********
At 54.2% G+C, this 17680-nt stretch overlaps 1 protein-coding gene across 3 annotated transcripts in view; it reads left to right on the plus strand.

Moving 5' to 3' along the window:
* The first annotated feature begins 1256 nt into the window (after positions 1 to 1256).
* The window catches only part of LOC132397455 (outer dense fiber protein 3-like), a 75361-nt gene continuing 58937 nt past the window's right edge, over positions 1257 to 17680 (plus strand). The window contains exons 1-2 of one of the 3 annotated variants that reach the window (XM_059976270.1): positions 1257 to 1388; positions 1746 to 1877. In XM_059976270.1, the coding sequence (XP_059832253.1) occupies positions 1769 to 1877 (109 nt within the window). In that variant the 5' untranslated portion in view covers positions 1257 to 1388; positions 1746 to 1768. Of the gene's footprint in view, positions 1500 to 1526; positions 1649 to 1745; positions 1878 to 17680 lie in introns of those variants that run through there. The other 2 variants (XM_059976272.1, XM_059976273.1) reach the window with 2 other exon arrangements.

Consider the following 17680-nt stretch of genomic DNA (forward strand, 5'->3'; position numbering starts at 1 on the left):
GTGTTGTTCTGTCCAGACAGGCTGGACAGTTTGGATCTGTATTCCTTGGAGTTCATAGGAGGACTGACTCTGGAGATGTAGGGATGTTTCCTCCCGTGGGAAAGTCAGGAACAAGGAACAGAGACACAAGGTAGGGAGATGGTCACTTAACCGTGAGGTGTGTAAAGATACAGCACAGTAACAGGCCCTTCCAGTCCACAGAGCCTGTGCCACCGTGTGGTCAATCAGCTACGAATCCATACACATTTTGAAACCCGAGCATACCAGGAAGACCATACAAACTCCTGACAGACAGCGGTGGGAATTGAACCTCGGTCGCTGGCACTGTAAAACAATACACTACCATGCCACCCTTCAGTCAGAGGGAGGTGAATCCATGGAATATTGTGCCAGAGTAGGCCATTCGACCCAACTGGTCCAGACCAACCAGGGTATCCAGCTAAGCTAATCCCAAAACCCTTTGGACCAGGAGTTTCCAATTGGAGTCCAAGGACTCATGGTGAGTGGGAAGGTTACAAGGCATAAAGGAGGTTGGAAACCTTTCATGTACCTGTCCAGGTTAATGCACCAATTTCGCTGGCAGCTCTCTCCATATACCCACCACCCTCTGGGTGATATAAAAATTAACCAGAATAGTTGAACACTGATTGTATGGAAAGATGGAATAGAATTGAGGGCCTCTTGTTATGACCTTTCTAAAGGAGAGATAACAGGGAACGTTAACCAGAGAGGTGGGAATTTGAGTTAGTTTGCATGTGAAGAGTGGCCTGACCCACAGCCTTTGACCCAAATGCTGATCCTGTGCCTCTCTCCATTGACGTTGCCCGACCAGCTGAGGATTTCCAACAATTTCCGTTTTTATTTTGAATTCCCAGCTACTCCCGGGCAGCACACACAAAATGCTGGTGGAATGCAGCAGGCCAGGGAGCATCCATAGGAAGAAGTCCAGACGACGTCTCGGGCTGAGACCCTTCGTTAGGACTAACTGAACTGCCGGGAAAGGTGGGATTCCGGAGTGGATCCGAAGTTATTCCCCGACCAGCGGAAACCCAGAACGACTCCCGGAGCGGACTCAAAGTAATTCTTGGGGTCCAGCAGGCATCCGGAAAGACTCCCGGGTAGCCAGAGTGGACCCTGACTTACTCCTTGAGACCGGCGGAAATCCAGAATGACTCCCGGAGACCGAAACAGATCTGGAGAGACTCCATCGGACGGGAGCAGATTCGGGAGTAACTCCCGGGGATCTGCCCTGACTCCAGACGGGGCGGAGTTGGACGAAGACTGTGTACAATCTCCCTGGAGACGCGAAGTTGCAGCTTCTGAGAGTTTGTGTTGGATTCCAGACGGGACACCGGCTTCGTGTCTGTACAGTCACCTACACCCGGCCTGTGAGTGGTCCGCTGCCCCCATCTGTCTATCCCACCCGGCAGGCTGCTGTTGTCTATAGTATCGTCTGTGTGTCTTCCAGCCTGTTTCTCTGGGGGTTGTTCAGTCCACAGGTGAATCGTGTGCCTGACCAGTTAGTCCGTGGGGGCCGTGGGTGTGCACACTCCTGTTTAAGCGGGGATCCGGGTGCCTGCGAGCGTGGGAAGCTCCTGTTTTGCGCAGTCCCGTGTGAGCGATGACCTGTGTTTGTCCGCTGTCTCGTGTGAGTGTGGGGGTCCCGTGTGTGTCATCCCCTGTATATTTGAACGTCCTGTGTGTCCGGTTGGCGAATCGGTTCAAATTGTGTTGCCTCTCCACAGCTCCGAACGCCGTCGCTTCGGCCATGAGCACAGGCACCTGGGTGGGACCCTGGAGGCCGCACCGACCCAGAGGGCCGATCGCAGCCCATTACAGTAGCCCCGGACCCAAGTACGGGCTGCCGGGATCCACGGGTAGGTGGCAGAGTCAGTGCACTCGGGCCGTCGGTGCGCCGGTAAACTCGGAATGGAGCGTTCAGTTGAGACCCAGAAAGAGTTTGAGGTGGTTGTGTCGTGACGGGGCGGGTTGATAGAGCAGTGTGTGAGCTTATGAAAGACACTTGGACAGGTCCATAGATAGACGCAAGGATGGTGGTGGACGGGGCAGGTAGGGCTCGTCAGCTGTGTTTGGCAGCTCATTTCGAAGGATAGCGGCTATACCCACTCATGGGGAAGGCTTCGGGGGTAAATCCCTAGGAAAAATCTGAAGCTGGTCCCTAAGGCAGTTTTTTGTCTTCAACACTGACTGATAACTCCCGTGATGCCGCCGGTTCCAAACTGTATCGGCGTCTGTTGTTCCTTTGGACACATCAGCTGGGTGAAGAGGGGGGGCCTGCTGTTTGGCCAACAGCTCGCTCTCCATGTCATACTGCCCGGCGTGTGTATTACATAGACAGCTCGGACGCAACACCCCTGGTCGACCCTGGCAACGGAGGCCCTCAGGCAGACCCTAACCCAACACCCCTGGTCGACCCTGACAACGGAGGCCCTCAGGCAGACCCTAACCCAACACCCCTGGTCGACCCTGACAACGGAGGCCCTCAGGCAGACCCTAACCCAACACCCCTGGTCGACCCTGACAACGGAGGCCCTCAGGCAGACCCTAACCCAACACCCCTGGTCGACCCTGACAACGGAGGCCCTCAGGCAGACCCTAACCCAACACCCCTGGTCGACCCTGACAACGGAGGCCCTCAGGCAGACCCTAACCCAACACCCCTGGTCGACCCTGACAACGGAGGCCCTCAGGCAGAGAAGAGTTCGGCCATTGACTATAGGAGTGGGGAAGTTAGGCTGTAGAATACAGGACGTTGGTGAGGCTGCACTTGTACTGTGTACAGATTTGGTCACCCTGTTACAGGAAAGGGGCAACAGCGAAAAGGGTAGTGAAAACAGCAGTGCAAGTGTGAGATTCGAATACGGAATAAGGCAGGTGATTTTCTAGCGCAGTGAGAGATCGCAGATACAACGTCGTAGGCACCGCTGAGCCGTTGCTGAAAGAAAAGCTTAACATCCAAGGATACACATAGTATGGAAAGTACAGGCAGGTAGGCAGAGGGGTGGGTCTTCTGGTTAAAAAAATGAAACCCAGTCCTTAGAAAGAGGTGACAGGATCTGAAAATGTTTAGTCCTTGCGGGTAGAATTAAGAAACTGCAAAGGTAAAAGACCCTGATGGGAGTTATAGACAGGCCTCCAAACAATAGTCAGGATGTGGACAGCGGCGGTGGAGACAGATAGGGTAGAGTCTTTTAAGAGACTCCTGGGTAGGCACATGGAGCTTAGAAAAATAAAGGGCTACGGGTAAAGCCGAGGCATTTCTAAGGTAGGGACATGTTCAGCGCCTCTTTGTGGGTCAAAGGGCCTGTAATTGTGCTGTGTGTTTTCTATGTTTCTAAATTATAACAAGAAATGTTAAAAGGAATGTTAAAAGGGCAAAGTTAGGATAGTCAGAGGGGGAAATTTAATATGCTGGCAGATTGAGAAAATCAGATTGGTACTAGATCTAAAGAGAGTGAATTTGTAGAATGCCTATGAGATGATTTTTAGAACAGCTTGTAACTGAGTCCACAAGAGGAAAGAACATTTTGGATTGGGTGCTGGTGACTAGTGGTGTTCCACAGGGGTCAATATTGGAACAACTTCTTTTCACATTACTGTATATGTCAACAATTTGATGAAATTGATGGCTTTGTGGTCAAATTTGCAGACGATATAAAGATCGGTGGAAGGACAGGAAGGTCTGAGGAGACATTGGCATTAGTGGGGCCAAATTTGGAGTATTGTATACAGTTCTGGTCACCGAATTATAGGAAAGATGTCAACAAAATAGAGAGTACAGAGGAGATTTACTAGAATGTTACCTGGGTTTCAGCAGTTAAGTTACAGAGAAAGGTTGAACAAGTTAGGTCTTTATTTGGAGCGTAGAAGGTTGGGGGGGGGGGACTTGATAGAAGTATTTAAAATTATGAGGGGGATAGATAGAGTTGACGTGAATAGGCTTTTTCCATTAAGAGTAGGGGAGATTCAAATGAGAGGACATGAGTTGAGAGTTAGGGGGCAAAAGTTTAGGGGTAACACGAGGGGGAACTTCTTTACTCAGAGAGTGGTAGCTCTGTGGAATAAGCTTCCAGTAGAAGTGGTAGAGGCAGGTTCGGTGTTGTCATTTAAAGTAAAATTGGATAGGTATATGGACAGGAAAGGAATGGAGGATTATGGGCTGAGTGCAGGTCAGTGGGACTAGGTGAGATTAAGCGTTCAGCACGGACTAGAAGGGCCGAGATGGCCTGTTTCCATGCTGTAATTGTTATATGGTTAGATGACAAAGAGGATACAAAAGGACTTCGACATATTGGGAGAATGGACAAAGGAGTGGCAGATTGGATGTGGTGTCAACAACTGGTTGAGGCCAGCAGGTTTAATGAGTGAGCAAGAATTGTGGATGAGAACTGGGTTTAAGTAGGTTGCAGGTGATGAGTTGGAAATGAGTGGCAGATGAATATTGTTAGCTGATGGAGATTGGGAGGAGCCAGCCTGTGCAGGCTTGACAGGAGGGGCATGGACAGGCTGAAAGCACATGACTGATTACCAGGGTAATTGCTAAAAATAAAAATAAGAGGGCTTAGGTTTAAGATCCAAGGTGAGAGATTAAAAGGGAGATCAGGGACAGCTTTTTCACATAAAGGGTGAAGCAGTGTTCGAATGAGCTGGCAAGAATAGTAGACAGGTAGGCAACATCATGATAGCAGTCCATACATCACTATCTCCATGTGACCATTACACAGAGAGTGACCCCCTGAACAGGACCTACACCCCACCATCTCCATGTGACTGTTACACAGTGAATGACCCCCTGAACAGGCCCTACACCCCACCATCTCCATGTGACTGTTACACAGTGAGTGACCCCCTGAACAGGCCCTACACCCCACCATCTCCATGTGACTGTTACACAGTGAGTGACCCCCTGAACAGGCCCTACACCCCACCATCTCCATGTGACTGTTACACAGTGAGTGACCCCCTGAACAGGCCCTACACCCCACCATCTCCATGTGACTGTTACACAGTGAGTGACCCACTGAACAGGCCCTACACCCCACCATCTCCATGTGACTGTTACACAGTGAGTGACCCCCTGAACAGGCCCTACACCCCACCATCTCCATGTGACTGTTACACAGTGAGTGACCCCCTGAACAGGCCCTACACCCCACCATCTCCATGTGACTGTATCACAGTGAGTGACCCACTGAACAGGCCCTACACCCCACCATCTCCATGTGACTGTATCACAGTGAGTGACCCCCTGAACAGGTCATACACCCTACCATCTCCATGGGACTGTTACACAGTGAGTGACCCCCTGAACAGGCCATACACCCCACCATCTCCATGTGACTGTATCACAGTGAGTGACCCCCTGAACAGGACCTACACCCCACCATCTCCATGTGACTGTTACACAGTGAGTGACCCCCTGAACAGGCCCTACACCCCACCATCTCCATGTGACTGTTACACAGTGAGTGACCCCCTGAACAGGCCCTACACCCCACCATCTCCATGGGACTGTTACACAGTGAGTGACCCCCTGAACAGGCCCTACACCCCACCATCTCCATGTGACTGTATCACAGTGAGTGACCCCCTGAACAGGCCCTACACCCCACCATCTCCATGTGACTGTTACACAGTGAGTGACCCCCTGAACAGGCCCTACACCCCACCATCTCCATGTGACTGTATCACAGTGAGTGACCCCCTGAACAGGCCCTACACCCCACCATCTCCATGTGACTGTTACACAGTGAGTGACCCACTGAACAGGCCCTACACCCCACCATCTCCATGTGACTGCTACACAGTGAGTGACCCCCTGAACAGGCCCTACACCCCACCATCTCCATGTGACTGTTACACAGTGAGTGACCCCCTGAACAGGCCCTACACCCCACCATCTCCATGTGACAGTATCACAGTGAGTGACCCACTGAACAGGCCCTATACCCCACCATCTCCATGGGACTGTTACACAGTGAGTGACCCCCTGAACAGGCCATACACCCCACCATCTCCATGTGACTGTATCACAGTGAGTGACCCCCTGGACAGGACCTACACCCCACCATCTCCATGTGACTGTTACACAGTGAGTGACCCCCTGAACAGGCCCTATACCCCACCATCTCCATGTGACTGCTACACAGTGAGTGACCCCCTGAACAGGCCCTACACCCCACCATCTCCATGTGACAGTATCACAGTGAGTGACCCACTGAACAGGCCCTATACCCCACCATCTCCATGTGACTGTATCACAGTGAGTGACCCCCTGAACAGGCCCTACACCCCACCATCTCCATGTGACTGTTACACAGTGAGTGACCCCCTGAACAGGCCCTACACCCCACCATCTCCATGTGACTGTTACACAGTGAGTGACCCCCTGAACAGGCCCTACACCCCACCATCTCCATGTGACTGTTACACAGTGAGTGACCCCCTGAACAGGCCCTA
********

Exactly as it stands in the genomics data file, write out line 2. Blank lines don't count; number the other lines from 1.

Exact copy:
Moving 5' to 3' along the window: